NYPD sure lived up to expectations today:
Occupy Wall Street executed a series of complex direct actions intended to disrupt vehicle and foot traffic in Lower Manhattan this morning, turning the Financial District into a churning mass of protesters, police, and people just trying to get to work amid the commotion. The largely peaceful protests were punctuated by periodic bursts of violent arrests, as the NYPD continued its tactic of targeting seemingly random protesters to detain in their attempts to maintain order. As of 11:30 this morning, the NLG reported 104 arrests, including at least one journalist.
A photographer who witnessed the arrest identified the journalist as Julia Reinhardt, and that’s since been corroborated. The photographer stated that Reinhardt was plucked from a crowd, seemingly at random, and arrested, apparently because she lacked NYPD press credentials. She was reportedly wearing her National Press Photographer Association [NPPA] identification at the time.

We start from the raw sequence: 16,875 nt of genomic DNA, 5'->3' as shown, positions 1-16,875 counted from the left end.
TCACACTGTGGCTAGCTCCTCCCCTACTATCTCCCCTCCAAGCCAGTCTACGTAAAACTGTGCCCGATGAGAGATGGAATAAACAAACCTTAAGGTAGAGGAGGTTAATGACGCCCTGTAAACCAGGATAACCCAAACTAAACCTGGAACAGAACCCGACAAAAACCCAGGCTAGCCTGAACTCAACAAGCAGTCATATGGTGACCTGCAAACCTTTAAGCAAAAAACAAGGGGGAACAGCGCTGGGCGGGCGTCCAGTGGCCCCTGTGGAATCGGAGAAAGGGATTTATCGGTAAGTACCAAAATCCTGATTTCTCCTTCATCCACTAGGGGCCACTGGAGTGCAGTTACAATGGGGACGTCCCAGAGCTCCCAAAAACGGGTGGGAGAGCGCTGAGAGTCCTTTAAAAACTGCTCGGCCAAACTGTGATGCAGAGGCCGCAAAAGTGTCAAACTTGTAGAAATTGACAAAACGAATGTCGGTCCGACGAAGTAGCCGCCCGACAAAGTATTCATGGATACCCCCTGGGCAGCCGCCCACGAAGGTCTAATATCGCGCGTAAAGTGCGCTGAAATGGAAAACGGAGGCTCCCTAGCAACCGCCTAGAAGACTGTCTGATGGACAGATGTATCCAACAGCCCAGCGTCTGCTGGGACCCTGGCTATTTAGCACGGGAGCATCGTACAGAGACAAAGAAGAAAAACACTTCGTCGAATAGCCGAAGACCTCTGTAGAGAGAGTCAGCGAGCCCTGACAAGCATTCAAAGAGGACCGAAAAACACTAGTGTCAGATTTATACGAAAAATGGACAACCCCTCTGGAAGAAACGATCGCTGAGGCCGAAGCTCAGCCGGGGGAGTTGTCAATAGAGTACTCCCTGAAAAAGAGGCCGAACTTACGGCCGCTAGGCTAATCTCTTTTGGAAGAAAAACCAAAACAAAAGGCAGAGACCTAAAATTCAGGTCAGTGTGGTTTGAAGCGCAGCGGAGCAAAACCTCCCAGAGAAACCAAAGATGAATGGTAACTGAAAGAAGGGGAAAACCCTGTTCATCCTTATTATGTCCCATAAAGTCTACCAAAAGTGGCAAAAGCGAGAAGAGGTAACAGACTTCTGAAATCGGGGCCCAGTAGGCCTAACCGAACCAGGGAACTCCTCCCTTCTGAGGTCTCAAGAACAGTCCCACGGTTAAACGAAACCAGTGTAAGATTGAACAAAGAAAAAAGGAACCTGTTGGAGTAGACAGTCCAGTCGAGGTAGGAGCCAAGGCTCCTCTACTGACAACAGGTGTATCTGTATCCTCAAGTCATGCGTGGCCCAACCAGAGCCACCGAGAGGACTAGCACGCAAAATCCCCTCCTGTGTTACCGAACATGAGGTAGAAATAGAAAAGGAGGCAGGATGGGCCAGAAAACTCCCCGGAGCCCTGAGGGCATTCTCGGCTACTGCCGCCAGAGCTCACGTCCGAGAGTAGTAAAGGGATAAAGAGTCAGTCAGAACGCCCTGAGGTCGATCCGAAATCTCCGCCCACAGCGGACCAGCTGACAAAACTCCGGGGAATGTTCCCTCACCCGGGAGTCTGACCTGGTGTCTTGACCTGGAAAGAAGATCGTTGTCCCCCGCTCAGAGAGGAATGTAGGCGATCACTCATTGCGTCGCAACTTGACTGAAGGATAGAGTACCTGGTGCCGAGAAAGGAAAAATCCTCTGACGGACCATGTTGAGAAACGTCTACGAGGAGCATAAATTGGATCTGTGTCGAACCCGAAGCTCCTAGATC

The first major action we witnessed occurred around 8 a.m. at Pine and Nassau Streets, within view of the New York Stock Exchange. As several hundred protesters clogged the intersection, the police became outnumbered, and the protest’s numbers swelled to nearly a thousand people before a contingent of police in riot gear began shoving protesters back onto the sidewalks, arresting several for obstructing traffic.
As soon as the police saturated the intersection, demonstrators dispersed to form other concentrations, which was part of the plan: to create roving clusters of protesters as opposed to a singular show of force. As protesters roamed the streets, so did massive contingents of NYPD officers, amplifying a bizarre feeling that the only people populating the Financial District were police and people with $2,000 camera lenses.
About an hour later at the intersection of Liberty & Louise Nevelson Plaza, a group of roughly 10 protesters linked arms and sat to form a “People’s Wall” to obstruct traffic. As NYPD officers approached them, they quickly dispersed.
Minutes later, a commotion arose from a group of about 40 people on the south eastern corner of Pine and William Streets, as NYPD officers dove into the crowd to pull out a protester who had be walking two small dogs. It was unclear why he was singled out for arrest. Moments later, a man was tackled to the ground by several police officers, as he continued to swear at them, call them “terrorists,” and kick his legs, before politely asking if he could pick up his glasses that he had dropped.